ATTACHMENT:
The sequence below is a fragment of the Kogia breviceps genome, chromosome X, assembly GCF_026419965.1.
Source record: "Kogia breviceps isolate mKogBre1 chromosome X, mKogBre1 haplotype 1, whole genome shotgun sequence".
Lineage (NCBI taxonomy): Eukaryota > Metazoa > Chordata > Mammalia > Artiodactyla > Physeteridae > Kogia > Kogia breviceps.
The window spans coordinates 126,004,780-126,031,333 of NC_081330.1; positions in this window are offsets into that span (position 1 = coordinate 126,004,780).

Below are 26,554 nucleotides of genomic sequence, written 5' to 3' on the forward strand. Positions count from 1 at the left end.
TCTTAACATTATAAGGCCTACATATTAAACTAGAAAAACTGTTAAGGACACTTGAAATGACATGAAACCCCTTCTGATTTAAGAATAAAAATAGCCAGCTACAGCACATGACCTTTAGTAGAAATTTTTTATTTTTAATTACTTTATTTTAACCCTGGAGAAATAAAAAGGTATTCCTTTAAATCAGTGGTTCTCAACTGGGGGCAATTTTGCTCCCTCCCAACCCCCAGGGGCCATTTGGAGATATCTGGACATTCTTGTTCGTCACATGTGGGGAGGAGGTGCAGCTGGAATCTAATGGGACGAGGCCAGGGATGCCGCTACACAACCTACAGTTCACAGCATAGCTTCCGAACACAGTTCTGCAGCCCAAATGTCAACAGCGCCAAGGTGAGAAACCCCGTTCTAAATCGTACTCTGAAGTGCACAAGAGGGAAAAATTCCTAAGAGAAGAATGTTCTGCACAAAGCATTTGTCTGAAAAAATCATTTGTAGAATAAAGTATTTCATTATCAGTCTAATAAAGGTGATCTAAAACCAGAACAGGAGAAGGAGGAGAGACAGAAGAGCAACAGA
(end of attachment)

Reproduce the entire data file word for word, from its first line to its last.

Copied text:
The sequence below is a fragment of the Kogia breviceps genome, chromosome X, assembly GCF_026419965.1.
Source record: "Kogia breviceps isolate mKogBre1 chromosome X, mKogBre1 haplotype 1, whole genome shotgun sequence".
Lineage (NCBI taxonomy): Eukaryota > Metazoa > Chordata > Mammalia > Artiodactyla > Physeteridae > Kogia > Kogia breviceps.
The window spans coordinates 126,004,780-126,031,333 of NC_081330.1; positions in this window are offsets into that span (position 1 = coordinate 126,004,780).

Below are 26,554 nucleotides of genomic sequence, written 5' to 3' on the forward strand. Positions count from 1 at the left end.
TCTTAACATTATAAGGCCTACATATTAAACTAGAAAAACTGTTAAGGACACTTGAAATGACATGAAACCCCTTCTGATTTAAGAATAAAAATAGCCAGCTACAGCACATGACCTTTAGTAGAAATTTTTTATTTTTAATTACTTTATTTTAACCCTGGAGAAATAAAAAGGTATTCCTTTAAATCAGTGGTTCTCAACTGGGGGCAATTTTGCTCCCTCCCAACCCCCAGGGGCCATTTGGAGATATCTGGACATTCTTGTTCGTCACATGTGGGGAGGAGGTGCAGCTGGAATCTAATGGGACGAGGCCAGGGATGCCGCTACACAACCTACAGTTCACAGCATAGCTTCCGAACACAGTTCTGCAGCCCAAATGTCAACAGCGCCAAGGTGAGAAACCCCGTTCTAAATCGTACTCTGAAGTGCACAAGAGGGAAAAATTCCTAAGAGAAGAATGTTCTGCACAAAGCATTTGTCTGAAAAAATCATTTGTAGAATAAAGTATTTCATTATCAGTCTAATAAAGGTGATCTAAAACCAGAACAGGAGAAGGAGGAGAGACAGAAGAGCAACAGA